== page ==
One of the supreme challenges in major systems integration, in fact most projects, is to get senior management to focus on it. You know, dedicate a little of their most precious of resources, their time. Initially they’re excited, full of ideas and suggestions, eager to get the ball rolling on the project. Ready for action.
Over time this dwindles, projects need careful planning, hands on leadership and intricate management. During this period, they may read the wonderfully structure and carefully designed project status report. If you are lucky they may attend the “mandatory” Steering Committee meetings.
Typically they are usually not actively involved nor interested until after during or after the implementation. This is when they can tell you what should have been done differently.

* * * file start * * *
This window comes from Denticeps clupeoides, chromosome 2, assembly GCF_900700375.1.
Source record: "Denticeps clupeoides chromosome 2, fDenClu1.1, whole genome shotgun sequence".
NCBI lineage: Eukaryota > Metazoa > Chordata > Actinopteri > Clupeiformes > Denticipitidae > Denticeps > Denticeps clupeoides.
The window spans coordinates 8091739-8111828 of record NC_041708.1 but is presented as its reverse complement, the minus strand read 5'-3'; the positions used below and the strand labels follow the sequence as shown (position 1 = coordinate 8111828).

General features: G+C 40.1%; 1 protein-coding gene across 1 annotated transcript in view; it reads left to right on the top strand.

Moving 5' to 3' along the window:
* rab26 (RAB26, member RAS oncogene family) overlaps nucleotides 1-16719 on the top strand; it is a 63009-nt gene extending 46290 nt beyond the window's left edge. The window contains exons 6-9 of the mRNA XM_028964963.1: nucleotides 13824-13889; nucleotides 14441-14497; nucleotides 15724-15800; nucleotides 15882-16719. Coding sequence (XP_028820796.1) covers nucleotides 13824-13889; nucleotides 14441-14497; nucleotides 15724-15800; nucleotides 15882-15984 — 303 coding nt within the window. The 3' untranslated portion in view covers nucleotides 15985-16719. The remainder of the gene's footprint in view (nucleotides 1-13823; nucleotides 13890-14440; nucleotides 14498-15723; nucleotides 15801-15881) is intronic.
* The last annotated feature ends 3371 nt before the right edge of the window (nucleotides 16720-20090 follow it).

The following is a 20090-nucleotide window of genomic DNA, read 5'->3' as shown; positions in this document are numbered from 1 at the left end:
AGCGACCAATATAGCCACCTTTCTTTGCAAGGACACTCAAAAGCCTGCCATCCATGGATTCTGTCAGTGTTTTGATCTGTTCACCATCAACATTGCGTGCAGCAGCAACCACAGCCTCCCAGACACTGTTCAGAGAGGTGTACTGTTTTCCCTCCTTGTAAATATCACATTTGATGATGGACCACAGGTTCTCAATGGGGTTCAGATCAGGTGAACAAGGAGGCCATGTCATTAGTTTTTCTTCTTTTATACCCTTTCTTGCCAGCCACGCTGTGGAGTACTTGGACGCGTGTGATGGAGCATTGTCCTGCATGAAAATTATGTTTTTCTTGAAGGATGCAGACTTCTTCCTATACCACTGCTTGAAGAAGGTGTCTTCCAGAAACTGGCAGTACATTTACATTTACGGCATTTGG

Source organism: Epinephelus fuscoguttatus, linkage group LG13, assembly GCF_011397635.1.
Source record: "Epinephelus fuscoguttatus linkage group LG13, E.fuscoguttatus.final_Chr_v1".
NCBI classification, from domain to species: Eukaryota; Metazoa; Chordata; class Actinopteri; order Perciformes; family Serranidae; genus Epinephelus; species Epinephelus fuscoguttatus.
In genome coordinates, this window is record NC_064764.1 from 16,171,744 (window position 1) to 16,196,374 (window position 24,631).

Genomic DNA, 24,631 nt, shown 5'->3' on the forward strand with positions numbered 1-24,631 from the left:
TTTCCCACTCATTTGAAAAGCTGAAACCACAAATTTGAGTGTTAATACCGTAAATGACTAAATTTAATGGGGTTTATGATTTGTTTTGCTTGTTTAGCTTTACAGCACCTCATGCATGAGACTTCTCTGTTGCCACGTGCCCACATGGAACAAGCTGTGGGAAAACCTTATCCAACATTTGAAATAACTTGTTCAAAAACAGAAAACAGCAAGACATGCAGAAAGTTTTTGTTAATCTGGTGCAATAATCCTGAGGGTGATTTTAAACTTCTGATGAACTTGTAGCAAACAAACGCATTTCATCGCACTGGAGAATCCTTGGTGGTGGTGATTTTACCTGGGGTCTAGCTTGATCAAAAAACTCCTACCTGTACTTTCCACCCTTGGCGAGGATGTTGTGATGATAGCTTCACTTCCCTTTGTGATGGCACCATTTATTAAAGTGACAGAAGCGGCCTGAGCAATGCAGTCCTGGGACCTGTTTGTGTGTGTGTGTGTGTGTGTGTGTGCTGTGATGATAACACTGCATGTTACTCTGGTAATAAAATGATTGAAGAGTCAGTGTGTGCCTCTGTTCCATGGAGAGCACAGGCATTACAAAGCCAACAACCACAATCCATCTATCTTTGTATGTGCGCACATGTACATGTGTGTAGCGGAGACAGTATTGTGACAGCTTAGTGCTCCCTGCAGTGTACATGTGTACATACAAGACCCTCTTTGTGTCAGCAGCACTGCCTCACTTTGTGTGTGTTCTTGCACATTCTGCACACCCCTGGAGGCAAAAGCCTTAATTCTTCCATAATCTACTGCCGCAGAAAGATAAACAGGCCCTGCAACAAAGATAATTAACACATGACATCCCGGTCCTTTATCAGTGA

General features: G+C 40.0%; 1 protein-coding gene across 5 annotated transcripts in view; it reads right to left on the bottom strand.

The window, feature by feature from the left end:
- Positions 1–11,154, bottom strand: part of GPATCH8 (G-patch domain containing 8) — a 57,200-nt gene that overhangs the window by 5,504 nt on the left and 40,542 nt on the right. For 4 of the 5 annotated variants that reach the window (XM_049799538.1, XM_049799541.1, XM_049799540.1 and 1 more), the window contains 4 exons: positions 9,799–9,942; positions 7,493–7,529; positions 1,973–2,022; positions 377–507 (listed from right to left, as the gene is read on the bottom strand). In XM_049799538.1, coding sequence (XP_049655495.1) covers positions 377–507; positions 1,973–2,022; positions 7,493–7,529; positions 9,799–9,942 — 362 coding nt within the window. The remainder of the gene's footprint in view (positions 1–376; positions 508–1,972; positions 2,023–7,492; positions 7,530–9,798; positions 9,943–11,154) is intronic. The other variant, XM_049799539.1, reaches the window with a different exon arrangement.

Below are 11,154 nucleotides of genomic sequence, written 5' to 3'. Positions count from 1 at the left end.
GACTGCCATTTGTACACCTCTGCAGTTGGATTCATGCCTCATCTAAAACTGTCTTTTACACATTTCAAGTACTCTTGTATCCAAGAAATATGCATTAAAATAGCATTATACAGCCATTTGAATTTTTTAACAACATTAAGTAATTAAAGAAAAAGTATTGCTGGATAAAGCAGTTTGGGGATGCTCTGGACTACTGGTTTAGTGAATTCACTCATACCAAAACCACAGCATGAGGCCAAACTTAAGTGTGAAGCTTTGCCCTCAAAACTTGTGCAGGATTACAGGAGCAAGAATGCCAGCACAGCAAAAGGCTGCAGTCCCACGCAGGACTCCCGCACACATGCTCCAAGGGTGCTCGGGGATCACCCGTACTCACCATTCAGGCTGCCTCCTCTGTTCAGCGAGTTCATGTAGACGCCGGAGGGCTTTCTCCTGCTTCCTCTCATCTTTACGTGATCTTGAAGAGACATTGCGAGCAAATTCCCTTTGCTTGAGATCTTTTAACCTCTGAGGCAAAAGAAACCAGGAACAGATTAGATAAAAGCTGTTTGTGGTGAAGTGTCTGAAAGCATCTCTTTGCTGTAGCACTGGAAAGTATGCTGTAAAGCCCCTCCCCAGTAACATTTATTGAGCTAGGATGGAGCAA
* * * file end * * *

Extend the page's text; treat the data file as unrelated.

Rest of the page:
From my reviews of major systems integration projects across a wide array of organisations, there have been a plethora of quotes, what executives have said in hindsight, after the event, once the system has been implemented. Often, these are the same executives that pushed for action (rather than planning), resisted allocating business resources to the project (the business will provide support whatever happens in BAU) or paid little attention to what was happening throughout the project. Ask any project manager and you will get many more examples.
If senior management want to achieve the expected results of a project, they must participate and provide strategic guidance in order for the project to achieve its potential.